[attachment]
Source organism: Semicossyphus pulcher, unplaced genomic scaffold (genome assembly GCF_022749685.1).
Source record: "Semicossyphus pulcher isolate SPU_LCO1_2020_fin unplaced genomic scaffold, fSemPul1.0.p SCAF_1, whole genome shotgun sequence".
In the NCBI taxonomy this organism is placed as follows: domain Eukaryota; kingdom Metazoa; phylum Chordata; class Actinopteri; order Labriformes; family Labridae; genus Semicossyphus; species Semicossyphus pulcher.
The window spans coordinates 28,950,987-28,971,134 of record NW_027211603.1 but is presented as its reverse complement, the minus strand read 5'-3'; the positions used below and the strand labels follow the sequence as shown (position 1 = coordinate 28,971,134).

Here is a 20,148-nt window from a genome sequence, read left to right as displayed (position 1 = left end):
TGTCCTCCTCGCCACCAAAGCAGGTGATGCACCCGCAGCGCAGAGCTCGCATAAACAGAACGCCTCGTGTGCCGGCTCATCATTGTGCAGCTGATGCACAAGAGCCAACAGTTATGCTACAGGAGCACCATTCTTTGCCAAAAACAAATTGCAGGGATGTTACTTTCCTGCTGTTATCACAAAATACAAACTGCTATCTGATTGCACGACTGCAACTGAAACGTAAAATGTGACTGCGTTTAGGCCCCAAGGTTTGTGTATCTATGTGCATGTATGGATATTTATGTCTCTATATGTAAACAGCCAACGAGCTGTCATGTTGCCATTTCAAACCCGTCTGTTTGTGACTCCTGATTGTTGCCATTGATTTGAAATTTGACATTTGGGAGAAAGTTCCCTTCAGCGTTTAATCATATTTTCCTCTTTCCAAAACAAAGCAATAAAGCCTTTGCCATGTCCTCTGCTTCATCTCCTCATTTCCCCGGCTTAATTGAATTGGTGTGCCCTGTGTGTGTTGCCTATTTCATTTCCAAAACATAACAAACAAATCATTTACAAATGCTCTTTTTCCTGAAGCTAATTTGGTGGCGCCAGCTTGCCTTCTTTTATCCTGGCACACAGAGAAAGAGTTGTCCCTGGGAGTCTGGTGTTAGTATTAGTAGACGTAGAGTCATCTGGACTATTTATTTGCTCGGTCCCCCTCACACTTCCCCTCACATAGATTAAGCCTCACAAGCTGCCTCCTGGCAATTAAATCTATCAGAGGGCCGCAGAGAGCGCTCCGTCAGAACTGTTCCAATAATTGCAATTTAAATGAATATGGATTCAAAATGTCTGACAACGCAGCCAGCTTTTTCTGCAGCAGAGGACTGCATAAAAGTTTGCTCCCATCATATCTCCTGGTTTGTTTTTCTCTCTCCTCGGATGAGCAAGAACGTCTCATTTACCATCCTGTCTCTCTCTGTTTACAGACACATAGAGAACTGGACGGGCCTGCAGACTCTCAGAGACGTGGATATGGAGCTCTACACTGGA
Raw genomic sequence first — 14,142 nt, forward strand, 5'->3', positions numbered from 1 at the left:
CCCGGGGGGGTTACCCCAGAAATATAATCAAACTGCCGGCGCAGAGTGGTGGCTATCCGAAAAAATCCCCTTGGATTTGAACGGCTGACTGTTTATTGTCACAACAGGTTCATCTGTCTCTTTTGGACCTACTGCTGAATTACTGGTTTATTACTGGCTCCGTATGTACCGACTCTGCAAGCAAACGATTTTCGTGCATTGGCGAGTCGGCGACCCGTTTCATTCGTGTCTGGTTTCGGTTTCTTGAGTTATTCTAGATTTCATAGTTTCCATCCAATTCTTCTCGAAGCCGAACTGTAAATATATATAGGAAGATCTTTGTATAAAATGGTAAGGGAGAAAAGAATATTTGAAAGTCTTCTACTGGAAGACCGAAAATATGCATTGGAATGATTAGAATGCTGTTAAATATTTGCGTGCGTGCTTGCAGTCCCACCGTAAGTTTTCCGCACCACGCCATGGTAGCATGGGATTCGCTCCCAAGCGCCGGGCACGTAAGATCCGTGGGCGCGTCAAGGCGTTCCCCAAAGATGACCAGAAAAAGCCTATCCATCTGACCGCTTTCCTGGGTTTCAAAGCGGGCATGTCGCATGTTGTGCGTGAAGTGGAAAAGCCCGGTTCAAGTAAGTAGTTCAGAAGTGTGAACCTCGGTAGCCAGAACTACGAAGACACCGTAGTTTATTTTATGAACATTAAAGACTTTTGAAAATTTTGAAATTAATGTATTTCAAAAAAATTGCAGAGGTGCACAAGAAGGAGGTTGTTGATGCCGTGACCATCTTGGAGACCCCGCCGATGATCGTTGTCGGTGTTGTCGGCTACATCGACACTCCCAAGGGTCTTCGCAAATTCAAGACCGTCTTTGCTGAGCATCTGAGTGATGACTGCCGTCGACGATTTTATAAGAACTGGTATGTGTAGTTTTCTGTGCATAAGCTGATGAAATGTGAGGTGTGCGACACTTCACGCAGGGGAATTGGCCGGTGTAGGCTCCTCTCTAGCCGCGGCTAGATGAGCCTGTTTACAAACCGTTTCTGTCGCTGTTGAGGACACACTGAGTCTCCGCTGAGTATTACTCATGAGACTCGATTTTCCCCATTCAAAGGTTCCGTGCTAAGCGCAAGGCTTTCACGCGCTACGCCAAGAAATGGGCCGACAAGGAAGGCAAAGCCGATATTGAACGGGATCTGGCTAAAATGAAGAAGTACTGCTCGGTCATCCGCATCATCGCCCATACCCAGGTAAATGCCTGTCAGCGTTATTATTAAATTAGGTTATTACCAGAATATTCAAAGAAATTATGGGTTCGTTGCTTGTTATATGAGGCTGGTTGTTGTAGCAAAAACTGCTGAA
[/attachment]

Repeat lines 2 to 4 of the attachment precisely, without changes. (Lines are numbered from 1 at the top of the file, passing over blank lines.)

Source record: "Semicossyphus pulcher isolate SPU_LCO1_2020_fin unplaced genomic scaffold, fSemPul1.0.p SCAF_1, whole genome shotgun sequence".
In the NCBI taxonomy this organism is placed as follows: domain Eukaryota; kingdom Metazoa; phylum Chordata; class Actinopteri; order Labriformes; family Labridae; genus Semicossyphus; species Semicossyphus pulcher.
The window spans coordinates 28,950,987-28,971,134 of record NW_027211603.1 but is presented as its reverse complement, the minus strand read 5'-3'; the positions used below and the strand labels follow the sequence as shown (position 1 = coordinate 28,971,134).